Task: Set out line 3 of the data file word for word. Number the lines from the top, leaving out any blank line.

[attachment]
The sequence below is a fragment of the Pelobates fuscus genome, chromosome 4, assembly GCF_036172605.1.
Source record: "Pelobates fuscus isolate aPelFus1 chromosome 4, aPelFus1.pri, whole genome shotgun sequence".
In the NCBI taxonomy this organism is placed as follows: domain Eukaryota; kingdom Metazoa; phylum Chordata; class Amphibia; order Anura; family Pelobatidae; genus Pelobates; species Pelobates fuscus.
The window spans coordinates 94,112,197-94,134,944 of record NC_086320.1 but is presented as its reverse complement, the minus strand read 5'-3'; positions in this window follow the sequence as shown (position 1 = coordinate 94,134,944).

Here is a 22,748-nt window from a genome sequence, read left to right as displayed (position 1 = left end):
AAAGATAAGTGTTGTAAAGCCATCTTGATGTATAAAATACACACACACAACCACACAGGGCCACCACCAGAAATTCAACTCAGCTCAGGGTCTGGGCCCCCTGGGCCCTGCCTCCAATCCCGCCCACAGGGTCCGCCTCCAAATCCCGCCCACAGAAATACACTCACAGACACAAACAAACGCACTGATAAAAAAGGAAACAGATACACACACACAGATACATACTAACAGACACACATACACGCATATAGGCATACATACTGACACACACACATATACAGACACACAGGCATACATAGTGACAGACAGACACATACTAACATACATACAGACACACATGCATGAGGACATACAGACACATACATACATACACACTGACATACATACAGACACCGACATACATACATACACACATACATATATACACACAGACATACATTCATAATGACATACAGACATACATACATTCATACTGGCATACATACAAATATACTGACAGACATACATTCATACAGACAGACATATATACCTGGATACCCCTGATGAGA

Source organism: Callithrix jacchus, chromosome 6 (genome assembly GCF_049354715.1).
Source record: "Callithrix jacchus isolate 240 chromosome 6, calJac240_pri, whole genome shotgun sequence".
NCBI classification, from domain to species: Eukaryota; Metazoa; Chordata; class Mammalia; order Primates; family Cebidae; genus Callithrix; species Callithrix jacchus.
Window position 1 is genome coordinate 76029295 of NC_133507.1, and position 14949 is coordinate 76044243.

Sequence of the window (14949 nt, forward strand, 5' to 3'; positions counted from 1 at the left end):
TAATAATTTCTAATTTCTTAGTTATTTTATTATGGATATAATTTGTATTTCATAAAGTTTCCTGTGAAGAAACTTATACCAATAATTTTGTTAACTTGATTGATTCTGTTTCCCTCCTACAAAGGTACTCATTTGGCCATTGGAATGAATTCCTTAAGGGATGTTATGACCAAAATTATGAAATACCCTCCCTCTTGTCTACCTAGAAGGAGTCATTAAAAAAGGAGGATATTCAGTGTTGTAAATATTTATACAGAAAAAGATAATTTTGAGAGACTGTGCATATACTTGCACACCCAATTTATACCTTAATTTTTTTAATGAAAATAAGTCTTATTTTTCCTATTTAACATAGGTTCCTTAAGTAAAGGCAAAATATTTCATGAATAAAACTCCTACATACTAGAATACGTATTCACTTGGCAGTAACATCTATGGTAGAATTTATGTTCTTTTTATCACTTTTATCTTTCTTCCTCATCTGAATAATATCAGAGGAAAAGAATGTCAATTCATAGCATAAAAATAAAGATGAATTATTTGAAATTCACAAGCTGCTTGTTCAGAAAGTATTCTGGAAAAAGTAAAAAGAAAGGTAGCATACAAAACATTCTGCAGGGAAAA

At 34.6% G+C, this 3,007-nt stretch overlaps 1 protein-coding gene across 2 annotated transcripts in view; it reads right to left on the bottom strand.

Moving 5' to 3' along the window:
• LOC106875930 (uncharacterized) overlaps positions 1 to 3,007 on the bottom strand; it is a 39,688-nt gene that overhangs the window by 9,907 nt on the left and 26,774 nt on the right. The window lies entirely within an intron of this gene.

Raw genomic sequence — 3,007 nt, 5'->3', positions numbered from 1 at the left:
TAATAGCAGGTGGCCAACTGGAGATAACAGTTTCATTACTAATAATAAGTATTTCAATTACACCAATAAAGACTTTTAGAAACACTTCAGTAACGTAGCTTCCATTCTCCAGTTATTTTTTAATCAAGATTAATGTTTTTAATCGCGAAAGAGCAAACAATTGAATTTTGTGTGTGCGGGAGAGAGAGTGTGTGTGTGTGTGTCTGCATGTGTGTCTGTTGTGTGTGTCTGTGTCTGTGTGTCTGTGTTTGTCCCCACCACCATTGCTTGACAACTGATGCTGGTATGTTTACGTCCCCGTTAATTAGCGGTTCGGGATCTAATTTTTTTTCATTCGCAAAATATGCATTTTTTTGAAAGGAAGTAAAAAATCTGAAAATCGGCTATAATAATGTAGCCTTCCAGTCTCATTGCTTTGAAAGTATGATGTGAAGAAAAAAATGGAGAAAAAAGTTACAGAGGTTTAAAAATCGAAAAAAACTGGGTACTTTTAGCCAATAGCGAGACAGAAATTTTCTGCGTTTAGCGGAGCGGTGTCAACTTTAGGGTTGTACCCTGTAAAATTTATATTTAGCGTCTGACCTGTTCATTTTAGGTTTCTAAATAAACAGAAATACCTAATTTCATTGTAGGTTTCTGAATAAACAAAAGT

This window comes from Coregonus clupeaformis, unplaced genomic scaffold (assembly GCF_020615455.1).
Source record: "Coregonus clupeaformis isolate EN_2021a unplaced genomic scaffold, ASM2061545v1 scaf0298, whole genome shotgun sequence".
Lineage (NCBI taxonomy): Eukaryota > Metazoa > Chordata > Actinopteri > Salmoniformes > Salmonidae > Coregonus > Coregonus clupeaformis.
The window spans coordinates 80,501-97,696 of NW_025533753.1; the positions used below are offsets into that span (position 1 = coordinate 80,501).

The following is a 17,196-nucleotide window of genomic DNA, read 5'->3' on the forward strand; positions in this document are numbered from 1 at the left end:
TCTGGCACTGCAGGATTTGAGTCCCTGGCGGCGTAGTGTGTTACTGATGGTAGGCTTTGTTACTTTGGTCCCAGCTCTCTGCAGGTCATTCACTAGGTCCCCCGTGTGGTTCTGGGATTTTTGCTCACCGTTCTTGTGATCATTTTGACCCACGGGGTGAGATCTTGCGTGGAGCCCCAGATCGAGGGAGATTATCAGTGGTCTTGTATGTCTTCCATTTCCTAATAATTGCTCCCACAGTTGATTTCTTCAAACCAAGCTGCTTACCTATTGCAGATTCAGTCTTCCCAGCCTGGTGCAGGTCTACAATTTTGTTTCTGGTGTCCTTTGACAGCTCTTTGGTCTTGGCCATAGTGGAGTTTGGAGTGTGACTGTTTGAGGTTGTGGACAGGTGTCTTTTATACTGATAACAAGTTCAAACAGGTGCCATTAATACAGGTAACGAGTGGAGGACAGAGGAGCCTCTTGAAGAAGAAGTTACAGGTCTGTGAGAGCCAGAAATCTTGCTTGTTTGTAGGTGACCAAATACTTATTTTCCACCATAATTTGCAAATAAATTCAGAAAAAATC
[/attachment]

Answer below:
In the NCBI taxonomy this organism is placed as follows: domain Eukaryota; kingdom Metazoa; phylum Chordata; class Amphibia; order Anura; family Pelobatidae; genus Pelobates; species Pelobates fuscus.